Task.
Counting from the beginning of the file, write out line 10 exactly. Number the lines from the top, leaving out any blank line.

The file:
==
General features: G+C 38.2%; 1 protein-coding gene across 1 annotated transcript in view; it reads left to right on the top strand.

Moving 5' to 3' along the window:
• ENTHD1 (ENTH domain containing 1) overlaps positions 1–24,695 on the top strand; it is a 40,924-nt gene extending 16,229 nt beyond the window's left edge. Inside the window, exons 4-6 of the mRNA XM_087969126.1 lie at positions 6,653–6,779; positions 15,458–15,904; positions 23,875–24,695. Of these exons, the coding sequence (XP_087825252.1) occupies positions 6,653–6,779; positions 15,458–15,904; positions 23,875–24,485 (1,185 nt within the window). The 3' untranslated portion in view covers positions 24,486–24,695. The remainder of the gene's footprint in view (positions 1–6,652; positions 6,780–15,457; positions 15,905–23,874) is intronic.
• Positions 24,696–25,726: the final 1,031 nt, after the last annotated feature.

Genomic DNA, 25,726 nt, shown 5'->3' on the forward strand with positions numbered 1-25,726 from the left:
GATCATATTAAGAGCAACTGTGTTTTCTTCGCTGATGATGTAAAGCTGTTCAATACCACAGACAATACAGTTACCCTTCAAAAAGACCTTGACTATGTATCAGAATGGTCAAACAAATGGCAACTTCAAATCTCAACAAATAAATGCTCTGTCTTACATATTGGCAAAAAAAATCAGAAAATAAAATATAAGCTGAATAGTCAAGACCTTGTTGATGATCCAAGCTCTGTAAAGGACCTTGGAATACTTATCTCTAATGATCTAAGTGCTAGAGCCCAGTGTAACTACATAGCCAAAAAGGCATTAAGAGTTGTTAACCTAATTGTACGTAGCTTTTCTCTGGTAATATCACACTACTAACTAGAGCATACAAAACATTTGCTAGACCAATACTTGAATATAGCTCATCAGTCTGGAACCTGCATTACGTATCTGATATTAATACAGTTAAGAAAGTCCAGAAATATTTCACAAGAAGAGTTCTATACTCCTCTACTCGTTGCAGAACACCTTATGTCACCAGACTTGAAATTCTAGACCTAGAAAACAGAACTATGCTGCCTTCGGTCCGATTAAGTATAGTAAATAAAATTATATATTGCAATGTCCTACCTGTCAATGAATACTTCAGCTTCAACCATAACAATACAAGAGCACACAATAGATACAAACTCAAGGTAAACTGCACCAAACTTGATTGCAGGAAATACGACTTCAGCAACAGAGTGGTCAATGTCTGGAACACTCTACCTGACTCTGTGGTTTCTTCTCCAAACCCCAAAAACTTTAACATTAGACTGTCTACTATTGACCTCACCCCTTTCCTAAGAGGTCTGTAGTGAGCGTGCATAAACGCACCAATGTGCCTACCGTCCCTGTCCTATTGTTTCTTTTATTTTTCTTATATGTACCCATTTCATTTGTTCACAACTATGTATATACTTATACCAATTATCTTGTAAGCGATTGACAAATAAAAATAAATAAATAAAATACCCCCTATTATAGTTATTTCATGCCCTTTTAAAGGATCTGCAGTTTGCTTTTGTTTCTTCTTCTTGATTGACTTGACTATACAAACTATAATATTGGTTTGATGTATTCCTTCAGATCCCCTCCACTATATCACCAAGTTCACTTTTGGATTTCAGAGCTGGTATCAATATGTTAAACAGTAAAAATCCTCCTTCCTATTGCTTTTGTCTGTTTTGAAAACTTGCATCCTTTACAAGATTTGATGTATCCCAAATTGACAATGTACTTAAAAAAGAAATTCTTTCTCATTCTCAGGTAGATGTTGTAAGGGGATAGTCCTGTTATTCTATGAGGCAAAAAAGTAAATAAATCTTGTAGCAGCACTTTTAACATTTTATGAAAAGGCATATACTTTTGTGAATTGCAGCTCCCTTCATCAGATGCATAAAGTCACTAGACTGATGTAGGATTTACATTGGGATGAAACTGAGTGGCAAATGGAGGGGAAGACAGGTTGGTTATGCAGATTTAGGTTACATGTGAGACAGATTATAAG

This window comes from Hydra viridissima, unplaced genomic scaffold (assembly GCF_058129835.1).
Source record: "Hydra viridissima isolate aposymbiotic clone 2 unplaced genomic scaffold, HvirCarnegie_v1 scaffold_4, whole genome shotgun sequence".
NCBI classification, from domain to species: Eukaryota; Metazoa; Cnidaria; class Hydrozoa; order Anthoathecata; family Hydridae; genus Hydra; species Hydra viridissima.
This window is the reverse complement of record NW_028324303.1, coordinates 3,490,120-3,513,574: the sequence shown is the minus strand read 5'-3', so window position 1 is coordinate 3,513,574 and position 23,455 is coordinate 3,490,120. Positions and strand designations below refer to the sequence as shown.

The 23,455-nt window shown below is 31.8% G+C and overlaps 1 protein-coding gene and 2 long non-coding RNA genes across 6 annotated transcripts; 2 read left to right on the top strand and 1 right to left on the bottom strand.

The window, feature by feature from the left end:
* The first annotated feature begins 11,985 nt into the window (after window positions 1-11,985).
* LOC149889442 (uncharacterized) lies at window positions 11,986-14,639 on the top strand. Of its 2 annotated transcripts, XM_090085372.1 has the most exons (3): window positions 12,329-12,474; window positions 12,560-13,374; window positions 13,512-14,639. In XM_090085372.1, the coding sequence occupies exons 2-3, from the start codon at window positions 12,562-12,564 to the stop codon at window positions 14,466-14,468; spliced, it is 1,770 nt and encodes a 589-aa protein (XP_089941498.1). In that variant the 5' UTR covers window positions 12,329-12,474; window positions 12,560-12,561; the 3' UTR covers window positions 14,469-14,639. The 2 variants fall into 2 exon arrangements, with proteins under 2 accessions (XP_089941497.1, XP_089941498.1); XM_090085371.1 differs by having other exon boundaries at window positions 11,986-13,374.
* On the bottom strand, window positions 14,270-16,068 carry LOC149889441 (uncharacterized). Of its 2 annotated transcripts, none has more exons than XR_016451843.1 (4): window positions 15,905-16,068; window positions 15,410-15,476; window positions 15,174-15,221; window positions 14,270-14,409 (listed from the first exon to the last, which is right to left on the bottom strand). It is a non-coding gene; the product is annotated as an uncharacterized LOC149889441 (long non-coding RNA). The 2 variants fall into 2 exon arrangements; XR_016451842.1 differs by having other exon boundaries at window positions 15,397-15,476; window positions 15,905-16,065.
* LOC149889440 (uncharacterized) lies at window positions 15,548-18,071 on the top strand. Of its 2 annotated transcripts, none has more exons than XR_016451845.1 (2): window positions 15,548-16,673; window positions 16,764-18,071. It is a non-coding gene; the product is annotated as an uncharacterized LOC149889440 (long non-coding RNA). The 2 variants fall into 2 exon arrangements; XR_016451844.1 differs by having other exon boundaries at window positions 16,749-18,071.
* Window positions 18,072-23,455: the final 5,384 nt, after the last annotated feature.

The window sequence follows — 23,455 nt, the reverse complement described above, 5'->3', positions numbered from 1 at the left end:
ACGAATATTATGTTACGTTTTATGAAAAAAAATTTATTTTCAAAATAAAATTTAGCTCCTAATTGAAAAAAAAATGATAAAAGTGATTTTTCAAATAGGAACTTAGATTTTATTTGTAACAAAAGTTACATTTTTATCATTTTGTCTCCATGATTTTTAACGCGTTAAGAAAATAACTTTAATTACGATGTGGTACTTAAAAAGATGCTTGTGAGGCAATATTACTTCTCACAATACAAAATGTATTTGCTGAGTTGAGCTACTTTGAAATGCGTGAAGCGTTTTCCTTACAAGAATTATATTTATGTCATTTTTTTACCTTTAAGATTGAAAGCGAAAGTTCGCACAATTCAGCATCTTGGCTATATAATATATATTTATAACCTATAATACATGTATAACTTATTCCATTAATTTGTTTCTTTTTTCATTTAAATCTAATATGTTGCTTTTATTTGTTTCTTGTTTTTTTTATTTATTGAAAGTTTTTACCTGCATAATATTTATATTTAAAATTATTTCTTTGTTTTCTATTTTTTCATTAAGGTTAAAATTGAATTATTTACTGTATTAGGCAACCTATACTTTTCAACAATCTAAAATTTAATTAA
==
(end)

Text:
This window is the reverse complement of record NW_028324303.1, coordinates 3,490,120-3,513,574: the sequence shown is the minus strand read 5'-3', so window position 1 is coordinate 3,513,574 and position 23,455 is coordinate 3,490,120. Positions and strand designations below refer to the sequence as shown.